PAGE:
Kubota F2000 Wheel Rebuild

Recently one of the wheels on the mower broke. This hub of this particular wheel has always been a weak point and I’ve welded it back at least once. This time it was too far gone though and I intended to replace it… that is until I realized this wheel is a very odd size and offset that’s specific to this series of mowers. It wasn’t clear that replacements were obtainable. With that being the case I decided to machine a new flange that could be welded in place to reinforce the inner wheel. The flange consisted of a 1/4″ steel plate turned down to the right diameter, then center bored and hole pattern drilled on the rotary table. The flange was then welded in the wheel and the back side faced on the lathe to ensure the face of the wheel would be perpendicular to the axle hub.

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Audi S4 3.0T Secondary Air Cleaning

Part 1: Background

A while ago my check engine light began coming on sporadically, after scanning I found this was related to P0491 & P0492 errors. These errors indicate that insufficient airflow is available to the secondary air system that’s responsible for getting the exhaust catalysts up to temperature quickly at start-up. These errors would self-clear, but over time the light stayed on longer until eventually it stayed on.

I first checked all the ‘easy’ stuff related to this fault: the secondary air pump and solenoid both worked OK via VCDS and no leaks were found on any of the tubing. I also tested the “combi” control valves which successfully blocked air flow when blowing through the secondary air pipe and allowed air when manually actuated with a vacuum pump. At this point I ran a good amount of seafoam and intake cleaner through the secondary air pipe that goes under the supercharger, using a HVLP paint blower to push it through the system while the combi valves were held open with vacuum – lots of smoke, no change.

This unfortunately left blockages in the cylinder head’s internal secondary air ‘manifold’ as a most likely cause for the problem, there’s a TSB with lots of good info here: https://static.nhtsa.gov/odi/tsbs/2018/MC-10153120-9999.pdf (Required Reading for this topic!)

Options at this point, in order of consideration, were:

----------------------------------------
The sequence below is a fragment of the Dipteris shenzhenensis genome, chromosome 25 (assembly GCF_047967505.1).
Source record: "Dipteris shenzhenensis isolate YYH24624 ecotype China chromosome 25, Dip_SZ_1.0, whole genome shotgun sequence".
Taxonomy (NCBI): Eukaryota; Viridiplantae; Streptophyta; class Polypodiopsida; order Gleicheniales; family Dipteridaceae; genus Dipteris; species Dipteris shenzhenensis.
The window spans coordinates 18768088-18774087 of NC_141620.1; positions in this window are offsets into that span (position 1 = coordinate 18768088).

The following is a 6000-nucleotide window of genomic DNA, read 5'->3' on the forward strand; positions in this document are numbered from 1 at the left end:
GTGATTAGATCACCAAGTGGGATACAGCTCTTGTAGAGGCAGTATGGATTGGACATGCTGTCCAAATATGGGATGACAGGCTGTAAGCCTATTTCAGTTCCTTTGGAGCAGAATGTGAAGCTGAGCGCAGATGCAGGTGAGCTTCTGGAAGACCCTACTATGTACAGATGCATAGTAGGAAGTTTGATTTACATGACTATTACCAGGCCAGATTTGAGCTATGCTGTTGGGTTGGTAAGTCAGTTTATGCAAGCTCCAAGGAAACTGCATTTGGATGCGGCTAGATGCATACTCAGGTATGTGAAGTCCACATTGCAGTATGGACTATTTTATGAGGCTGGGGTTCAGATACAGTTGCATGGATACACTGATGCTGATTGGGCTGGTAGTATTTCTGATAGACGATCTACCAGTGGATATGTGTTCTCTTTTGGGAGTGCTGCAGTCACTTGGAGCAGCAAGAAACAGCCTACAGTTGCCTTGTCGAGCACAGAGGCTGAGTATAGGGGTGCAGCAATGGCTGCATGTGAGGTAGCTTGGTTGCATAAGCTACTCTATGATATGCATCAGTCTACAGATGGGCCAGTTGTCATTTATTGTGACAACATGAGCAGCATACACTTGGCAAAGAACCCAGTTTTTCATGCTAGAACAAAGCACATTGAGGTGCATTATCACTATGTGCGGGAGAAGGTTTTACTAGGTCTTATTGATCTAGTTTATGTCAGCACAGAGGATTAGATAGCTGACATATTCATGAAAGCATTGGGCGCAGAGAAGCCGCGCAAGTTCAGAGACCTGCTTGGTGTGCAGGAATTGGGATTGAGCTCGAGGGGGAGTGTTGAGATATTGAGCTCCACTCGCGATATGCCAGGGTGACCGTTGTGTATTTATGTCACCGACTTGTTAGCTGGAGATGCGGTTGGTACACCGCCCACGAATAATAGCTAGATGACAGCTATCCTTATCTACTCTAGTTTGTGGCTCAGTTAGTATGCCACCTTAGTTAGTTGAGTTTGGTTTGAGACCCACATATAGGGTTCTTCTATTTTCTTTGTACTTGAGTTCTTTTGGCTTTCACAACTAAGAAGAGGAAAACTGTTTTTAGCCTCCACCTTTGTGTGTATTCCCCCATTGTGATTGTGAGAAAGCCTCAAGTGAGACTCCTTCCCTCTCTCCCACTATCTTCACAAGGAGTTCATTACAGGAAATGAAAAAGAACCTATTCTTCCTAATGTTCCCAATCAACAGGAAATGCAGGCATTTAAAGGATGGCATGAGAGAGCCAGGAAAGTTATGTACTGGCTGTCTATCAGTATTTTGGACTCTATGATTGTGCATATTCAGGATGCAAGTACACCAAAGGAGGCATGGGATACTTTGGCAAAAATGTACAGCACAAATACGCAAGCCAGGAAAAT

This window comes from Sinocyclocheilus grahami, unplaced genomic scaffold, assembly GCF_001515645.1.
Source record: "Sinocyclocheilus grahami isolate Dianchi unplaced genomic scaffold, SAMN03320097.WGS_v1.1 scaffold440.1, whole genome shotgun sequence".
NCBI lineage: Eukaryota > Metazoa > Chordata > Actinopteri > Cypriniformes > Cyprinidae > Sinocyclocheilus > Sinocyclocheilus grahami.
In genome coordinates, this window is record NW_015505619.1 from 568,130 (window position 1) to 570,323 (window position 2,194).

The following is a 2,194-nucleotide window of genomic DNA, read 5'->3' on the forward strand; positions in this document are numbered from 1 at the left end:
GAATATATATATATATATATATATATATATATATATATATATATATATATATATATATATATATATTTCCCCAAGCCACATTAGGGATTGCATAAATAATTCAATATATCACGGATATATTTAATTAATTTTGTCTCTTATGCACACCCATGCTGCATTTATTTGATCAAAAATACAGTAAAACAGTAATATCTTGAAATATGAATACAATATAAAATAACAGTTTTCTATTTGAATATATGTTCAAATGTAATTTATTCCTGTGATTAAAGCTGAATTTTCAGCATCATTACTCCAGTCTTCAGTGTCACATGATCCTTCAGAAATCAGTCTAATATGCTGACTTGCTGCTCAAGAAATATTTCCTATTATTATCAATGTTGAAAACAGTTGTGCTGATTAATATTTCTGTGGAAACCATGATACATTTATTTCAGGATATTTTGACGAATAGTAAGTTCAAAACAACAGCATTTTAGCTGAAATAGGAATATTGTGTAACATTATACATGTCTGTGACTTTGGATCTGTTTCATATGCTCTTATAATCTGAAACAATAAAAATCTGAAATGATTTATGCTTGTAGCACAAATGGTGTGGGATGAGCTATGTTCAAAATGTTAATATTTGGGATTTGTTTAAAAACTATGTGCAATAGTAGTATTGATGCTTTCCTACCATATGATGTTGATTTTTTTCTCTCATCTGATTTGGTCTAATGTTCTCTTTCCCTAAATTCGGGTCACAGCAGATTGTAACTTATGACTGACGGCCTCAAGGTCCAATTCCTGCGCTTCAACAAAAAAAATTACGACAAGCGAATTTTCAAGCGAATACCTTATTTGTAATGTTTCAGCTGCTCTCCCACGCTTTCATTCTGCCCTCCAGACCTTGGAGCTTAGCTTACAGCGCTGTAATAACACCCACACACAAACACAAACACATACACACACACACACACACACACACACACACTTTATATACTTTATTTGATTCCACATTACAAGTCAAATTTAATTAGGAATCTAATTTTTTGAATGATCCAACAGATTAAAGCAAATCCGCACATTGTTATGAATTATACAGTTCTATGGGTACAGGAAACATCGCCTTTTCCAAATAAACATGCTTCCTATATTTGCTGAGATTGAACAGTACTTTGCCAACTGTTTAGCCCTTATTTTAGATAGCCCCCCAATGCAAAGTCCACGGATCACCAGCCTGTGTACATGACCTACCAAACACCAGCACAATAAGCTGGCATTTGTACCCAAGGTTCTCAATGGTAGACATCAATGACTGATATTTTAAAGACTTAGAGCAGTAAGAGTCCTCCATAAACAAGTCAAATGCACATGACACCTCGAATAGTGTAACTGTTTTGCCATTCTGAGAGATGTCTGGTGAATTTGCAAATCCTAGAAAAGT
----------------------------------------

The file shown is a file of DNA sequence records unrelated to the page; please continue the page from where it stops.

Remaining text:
#1 – Take it to the dealer for the 120k mi extended secondary air warranty, I had ~110k mi at that point. I strongly considered this, but in the end it didn’t seem worth the hassle. With it being high mileage by their standards I fully expected to get push-back or some excuse for it not to be covered, while potentially being on the hook for their ‘diagnostics’ fees. Either way this was likely to be a less enjoyable experience than wrenching in the garage over a long weekend.
#2 – Buy the VAS6825 tool and do it myself. The TSB has plenty of info to do the job successfully, OK let’s just order the tool and …….. it costs how much?!?!
#3 – Make the tool myself and do it myself. The tool is simple enough, and I was reasonably confident a usable tool could be made at home. I went with the last option, let’s make the tool….


Part 2: Tool Creation

From photos online, the official tool (fig. 1) appeared to just be two smallish diameter flexible pressure washer tubes: one that’s basically a tiny sewer jetter, spraying forward, and the other that sprays out sideways. The main passage can be cleaned manually (coat hanger, vacuum), so only the sideways spraying tool is needed. The sideways spraying tool also comes with two plates, a bushing, and an attached scale to correctly position jet in front of the perpendicular passages while still allowing some movement for wiggling the jet around for better cleaning. For my purposes the whole bushing, plate, and scale arrangement would also be omitted – I’d be using a camera to locate the distance to the passages and then positioning the tool manually. There’d be no damage risk from a misaligned jet, as water doesn’t cut aluminum at 4000psi, so the water would just come squirting back out around the tool. I assume the official tool only has the extra complexity to justify its exorbitant price and to make it more suitable for use in a professional environment.

Figure 1: Official VAS6825 tool

With that settled, I only needed a long tube with a right angle nozzle. The small diameter pressure washer hose they use for this isn’t commonly available and even if it were its not clear that any fittings would fit inside the passage. (They use a crimp connection to get around this, but that’d require expensive crimp tooling in the strange tubing size – big money for something that I’d likely never use again). The good news is that the main secondary air passage is perfectly straight, so there’s no reason for flexibility at all. With this in mind the plan quickly coalesced around using some steel tubing. The tubing I selected was a 3ft length of 3/8″OD with 0.083″ wall thickness (McMaster 89955K459). This thickness is massively overkill vs the 4000PSI of my pressure washer, but a big ID isn’t needed for flow and I was more concerned with having enough metal thickness to get good welds.